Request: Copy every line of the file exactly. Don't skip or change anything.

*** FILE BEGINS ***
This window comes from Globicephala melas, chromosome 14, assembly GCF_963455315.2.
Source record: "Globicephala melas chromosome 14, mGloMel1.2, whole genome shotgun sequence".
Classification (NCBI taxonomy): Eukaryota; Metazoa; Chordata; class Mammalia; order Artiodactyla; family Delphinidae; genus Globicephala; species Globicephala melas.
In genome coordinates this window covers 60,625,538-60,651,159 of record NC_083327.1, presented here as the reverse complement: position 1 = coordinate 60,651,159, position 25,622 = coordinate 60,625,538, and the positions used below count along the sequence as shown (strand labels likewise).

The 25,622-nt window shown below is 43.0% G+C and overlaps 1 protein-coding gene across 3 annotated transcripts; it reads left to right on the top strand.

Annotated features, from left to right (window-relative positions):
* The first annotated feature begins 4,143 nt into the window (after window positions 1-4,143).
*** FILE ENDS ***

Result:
This window comes from Globicephala melas, chromosome 14, assembly GCF_963455315.2.
Source record: "Globicephala melas chromosome 14, mGloMel1.2, whole genome shotgun sequence".
Classification (NCBI taxonomy): Eukaryota; Metazoa; Chordata; class Mammalia; order Artiodactyla; family Delphinidae; genus Globicephala; species Globicephala melas.
In genome coordinates this window covers 60,625,538-60,651,159 of record NC_083327.1, presented here as the reverse complement: position 1 = coordinate 60,651,159, position 25,622 = coordinate 60,625,538, and the positions used below count along the sequence as shown (strand labels likewise).

The 25,622-nt window shown below is 43.0% G+C and overlaps 1 protein-coding gene across 3 annotated transcripts; it reads left to right on the top strand.

Annotated features, from left to right (window-relative positions):
* The first annotated feature begins 4,143 nt into the window (after window positions 1-4,143).